United Nations Secretary-General, Antonio Guterres has warned that “war-torn Yemen is in imminent danger of the worst famine the world has seen in decades.”
Guterres added that “millions of lives may be lost,” in the country that has endured a five-year war between Iranian-backed Houthi rebels and government forces “in the absence of immediate action.”
The Secretary-General’s warning comes as the United States has threatened to blacklist the Houthi group as part of its “maximum pressure” campaign against Iran.
Aid workers have raised fears such a move would prevent life-saving aid from reaching the country and make things even worse in Yemen.
In his statement, Guterres made only an indirect reference to this possibility.
“I urge all those with influence to act urgently on these issues to stave off catastrophe, and I also request that everyone avoids taking any action that could make the already dire situation even worse,” he said.
Guterres also said the reasons for the heightened threat of famine include a sharp drop in funding for the UN-coordinated relief programme, the instability of the Yemeni currency and the warring parties imposing “impediments” for relief organisations.
A Saudi Arabia-led military coalition intervened in Yemen in 2015, backing government forces fighting the Houthi group. The coalition assisted by Western powers including the US launched a campaign of aerial bombardment aimed at countering the Iran-aligned Houthi rebels and reinstating the internationally recognised government of President Abd-Rabbu Mansour Hadi.
The Houthi rebels control the Yemeni capital, Sanaa, and much of the north after a grinding war that has created the world’s worst humanitarian crisis.
The US labelling the rebels a “terrorist” group would mean many countries would have trouble interacting with the Houthis.
The effect on the Houthis, who are already under US sanctions, may be limited but ordinary Yemenis could pay the price, with further damage to aid programmes already cut back due to record-low funding during the coronavirus pandemic.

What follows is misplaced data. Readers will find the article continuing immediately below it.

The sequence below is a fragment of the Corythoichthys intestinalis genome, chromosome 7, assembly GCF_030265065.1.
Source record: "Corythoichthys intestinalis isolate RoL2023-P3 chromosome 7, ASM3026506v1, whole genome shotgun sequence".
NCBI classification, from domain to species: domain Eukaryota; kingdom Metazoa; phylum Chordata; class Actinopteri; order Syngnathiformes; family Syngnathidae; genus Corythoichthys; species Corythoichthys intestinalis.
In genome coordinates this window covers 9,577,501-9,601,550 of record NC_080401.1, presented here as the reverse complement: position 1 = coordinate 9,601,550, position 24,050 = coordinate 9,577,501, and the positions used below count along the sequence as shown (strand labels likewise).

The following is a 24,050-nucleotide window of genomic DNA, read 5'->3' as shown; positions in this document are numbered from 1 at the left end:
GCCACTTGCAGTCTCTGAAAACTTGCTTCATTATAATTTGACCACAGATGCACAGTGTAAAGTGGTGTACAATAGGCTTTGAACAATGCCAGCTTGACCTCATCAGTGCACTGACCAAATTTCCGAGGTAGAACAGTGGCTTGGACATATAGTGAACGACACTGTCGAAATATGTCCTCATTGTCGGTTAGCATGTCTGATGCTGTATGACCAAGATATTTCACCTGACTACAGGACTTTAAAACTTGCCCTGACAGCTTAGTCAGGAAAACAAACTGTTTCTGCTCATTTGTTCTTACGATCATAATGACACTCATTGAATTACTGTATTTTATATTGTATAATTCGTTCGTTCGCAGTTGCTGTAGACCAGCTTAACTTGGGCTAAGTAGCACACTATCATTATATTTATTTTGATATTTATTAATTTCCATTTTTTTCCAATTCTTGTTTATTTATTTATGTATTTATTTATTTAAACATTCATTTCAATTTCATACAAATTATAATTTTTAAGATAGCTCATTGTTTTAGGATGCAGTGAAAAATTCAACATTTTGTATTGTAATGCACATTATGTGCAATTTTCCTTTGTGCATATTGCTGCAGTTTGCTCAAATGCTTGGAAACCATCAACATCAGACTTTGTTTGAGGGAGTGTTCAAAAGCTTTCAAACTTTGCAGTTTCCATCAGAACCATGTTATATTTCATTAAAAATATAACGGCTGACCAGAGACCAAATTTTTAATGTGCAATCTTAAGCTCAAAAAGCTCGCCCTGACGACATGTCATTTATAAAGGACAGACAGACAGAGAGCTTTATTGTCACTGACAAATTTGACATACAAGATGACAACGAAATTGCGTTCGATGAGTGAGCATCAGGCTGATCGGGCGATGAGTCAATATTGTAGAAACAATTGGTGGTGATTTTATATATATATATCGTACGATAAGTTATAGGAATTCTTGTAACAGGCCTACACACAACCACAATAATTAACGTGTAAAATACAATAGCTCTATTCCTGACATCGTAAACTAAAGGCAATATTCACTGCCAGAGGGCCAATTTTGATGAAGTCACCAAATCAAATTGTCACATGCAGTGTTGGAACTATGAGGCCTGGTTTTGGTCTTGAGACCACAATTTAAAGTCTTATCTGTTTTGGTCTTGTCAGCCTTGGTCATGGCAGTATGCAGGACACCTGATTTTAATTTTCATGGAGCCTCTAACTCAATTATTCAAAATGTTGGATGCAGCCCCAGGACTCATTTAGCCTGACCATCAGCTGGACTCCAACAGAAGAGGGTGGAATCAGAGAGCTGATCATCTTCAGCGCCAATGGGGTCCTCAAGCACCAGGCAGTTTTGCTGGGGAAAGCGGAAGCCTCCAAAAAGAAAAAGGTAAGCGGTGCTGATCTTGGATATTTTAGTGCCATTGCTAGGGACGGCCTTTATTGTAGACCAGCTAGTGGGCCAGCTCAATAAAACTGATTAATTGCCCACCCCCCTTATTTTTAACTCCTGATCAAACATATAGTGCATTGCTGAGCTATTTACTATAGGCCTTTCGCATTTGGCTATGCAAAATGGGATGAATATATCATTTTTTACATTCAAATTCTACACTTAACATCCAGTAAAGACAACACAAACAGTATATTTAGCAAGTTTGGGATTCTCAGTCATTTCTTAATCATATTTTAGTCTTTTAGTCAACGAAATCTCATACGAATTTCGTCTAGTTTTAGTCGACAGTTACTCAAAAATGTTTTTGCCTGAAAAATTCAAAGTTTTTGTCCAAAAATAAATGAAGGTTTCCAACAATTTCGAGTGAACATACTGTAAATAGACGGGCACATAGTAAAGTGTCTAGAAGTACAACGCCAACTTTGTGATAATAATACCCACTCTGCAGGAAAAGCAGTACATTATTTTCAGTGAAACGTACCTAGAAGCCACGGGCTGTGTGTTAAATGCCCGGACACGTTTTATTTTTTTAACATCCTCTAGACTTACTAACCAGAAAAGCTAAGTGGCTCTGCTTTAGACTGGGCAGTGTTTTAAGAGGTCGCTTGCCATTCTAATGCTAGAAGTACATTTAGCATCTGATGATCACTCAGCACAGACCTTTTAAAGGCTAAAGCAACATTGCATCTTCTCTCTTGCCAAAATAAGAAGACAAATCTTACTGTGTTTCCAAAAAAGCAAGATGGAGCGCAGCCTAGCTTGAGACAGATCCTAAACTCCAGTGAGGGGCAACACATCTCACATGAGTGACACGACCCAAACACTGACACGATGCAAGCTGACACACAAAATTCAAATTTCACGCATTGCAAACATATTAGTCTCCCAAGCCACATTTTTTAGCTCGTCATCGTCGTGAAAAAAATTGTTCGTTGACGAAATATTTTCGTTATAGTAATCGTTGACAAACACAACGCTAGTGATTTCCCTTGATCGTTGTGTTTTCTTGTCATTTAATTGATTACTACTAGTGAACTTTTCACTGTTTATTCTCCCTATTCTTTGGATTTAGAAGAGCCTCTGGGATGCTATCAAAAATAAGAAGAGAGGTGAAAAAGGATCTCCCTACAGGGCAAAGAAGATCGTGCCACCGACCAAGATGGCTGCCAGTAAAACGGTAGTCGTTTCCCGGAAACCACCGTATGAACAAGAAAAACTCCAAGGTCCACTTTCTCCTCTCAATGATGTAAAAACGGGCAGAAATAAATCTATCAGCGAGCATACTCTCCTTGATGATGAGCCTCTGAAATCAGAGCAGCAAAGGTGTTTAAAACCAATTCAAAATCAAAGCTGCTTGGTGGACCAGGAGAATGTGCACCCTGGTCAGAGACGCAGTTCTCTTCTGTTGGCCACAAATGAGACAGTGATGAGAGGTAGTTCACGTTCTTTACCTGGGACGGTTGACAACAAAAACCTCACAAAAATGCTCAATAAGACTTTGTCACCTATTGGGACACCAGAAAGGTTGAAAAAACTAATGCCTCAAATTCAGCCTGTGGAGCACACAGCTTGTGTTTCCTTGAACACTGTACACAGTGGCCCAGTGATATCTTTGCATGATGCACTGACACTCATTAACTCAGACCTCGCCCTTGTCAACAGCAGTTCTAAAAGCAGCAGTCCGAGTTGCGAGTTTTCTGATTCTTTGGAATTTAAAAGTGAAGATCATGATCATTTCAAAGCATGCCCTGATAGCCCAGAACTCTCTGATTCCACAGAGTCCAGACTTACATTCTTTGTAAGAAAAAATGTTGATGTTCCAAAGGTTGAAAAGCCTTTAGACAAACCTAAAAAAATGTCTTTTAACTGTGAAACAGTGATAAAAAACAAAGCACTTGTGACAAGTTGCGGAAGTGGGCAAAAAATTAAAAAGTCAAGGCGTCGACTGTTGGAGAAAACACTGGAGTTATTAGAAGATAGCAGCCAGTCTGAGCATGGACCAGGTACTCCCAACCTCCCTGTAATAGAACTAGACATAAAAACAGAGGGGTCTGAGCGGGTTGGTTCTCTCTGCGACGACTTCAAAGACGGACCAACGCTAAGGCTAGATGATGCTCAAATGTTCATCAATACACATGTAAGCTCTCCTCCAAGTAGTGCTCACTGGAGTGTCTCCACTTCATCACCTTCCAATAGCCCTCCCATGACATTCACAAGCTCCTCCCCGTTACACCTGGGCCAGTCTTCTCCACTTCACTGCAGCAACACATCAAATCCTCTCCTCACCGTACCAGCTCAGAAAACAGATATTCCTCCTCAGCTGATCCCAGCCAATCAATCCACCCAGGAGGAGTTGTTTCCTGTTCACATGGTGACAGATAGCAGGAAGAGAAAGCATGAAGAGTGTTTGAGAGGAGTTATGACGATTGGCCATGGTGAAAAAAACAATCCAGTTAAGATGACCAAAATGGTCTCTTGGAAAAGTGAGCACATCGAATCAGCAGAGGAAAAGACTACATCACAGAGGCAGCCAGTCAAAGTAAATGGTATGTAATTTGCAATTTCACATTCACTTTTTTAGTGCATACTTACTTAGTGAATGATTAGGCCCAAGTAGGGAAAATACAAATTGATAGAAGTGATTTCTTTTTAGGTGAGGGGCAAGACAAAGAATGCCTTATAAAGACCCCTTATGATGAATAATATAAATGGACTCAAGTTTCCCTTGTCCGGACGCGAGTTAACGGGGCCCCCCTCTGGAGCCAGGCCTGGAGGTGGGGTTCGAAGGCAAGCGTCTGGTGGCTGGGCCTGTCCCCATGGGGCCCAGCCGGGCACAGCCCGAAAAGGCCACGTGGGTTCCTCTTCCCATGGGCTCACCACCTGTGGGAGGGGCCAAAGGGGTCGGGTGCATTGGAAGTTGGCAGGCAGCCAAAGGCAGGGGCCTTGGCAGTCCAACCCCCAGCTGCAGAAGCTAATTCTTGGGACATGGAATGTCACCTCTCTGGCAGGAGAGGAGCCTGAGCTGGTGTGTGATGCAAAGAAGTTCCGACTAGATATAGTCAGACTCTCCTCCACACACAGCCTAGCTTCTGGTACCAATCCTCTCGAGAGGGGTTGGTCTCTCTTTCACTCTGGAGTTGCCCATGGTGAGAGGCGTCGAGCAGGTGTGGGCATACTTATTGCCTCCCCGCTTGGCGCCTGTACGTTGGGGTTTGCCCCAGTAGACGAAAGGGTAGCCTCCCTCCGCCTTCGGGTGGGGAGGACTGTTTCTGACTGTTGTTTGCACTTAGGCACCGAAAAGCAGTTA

Humanitarian groups say everything from dealing with Houthi officials, handling taxes, using the banking system, paying health workers, buying food and fuel, and arranging internet services could be affected.
UN officials are trying to revive peace talks to end the war as the country’s suffering is also worsened by an economic and currency collapse as well as the COVID-19 pandemic.
The UN describes Yemen as the world’s largest humanitarian crisis, with 80 percent of its people in need of help.
UN Aid Chief, Mark Lowcock has said the UN has received less than half of what it needed this year , that is about $1.5bn for its humanitarian operations in Yemen. Last year it received $3bn.
On the contrary, a report by charity organisation, Oxfam on 17th November revealed that member states of the Group of 20 (G20) have sold more than $17bn worth of weapons to Saudi Arabia since it intervened in neighbouring Yemen’s conflict in 2015.
The charity organisation said the figure was three times more than what the G20 members have given to Yemen as humanitarian aid.
Yemen enters its sixth year of conflict, with 80 percent of the impoverished country’s thirty million people in need of help.